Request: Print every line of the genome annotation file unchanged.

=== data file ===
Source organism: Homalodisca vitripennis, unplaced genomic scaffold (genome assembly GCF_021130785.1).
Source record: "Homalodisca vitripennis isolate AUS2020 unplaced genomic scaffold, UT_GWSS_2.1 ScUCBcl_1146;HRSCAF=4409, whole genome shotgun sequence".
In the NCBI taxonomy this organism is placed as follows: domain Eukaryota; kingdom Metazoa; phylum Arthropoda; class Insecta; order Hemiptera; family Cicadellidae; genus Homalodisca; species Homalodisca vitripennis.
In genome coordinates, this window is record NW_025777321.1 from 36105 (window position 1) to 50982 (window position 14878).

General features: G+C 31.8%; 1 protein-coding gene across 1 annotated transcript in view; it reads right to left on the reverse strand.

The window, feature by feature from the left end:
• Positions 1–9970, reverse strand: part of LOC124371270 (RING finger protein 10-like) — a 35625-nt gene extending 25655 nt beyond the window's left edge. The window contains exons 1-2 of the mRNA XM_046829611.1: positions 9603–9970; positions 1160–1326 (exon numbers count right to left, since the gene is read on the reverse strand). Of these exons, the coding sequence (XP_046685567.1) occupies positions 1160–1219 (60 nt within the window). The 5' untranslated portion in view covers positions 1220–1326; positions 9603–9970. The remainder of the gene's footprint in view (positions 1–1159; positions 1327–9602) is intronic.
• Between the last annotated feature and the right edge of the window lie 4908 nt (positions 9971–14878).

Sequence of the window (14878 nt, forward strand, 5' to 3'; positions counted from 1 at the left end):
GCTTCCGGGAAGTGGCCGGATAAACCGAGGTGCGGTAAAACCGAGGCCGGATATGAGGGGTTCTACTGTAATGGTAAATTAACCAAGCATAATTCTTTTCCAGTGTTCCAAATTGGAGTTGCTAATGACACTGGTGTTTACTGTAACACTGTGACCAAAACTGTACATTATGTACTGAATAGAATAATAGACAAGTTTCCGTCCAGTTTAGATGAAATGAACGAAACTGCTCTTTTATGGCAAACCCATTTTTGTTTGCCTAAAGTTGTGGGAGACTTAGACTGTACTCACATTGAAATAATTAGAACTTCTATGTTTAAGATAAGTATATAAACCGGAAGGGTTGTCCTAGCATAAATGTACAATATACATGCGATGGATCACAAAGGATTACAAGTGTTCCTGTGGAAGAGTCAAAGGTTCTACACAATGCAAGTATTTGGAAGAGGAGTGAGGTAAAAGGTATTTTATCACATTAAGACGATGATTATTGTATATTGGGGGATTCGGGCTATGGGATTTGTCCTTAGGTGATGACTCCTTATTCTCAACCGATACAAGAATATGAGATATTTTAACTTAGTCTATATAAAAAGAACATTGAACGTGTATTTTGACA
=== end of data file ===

Source organism: Homalodisca vitripennis, unplaced genomic scaffold (genome assembly GCF_021130785.1).
Source record: "Homalodisca vitripennis isolate AUS2020 unplaced genomic scaffold, UT_GWSS_2.1 ScUCBcl_1146;HRSCAF=4409, whole genome shotgun sequence".
In the NCBI taxonomy this organism is placed as follows: domain Eukaryota; kingdom Metazoa; phylum Arthropoda; class Insecta; order Hemiptera; family Cicadellidae; genus Homalodisca; species Homalodisca vitripennis.
In genome coordinates, this window is record NW_025777321.1 from 36105 (window position 1) to 50982 (window position 14878).

General features: G+C 31.8%; 1 protein-coding gene across 1 annotated transcript in view; it reads right to left on the reverse strand.

The window, feature by feature from the left end:
• Positions 1–9970, reverse strand: part of LOC124371270 (RING finger protein 10-like) — a 35625-nt gene extending 25655 nt beyond the window's left edge. The window contains exons 1-2 of the mRNA XM_046829611.1: positions 9603–9970; positions 1160–1326 (exon numbers count right to left, since the gene is read on the reverse strand). Of these exons, the coding sequence (XP_046685567.1) occupies positions 1160–1219 (60 nt within the window). The 5' untranslated portion in view covers positions 1220–1326; positions 9603–9970. The remainder of the gene's footprint in view (positions 1–1159; positions 1327–9602) is intronic.
• Between the last annotated feature and the right edge of the window lie 4908 nt (positions 9971–14878).

Sequence of the window (14878 nt, forward strand, 5' to 3'; positions counted from 1 at the left end):
GCTTCCGGGAAGTGGCCGGATAAACCGAGGTGCGGTAAAACCGAGGCCGGATATGAGGGGTTCTACTGTAATGGTAAATTAACCAAGCATAATTCTTTTCCAGTGTTCCAAATTGGAGTTGCTAATGACACTGGTGTTTACTGTAACACTGTGACCAAAACTGTACATTATGTACTGAATAGAATAATAGACAAGTTTCCGTCCAGTTTAGATGAAATGAACGAAACTGCTCTTTTATGGCAAACCCATTTTTGTTTGCCTAAAGTTGTGGGAGACTTAGACTGTACTCACATTGAAATAATTAGAACTTCTATGTTTAAGATAAGTATATAAACCGGAAGGGTTGTCCTAGCATAAATGTACAATATACATGCGATGGATCACAAAGGATTACAAGTGTTCCTGTGGAAGAGTCAAAGGTTCTACACAATGCAAGTATTTGGAAGAGGAGTGAGGTAAAAGGTATTTTATCACATTAAGACGATGATTATTGTATATTGGGGGATTCGGGCTATGGGATTTGTCCTTAGGTGATGACTCCTTATTCTCAACCGATACAAGAATATGAGATATTTTAACTTAGTCTATATAAAAAGAACATTGAACGTGTATTTTGACA